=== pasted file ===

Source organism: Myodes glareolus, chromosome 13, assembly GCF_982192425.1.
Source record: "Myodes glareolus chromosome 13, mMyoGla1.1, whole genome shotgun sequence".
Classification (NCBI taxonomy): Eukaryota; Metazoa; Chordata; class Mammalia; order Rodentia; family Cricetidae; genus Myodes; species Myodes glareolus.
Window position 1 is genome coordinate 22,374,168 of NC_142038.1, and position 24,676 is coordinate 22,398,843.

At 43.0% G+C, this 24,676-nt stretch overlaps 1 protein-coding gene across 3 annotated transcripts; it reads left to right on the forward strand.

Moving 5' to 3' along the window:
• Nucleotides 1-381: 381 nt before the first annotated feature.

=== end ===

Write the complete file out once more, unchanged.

Source organism: Myodes glareolus, chromosome 13, assembly GCF_982192425.1.
Source record: "Myodes glareolus chromosome 13, mMyoGla1.1, whole genome shotgun sequence".
Classification (NCBI taxonomy): Eukaryota; Metazoa; Chordata; class Mammalia; order Rodentia; family Cricetidae; genus Myodes; species Myodes glareolus.
Window position 1 is genome coordinate 22,374,168 of NC_142038.1, and position 24,676 is coordinate 22,398,843.

At 43.0% G+C, this 24,676-nt stretch overlaps 1 protein-coding gene across 3 annotated transcripts; it reads left to right on the forward strand.

Moving 5' to 3' along the window:
• Nucleotides 1-381: 381 nt before the first annotated feature.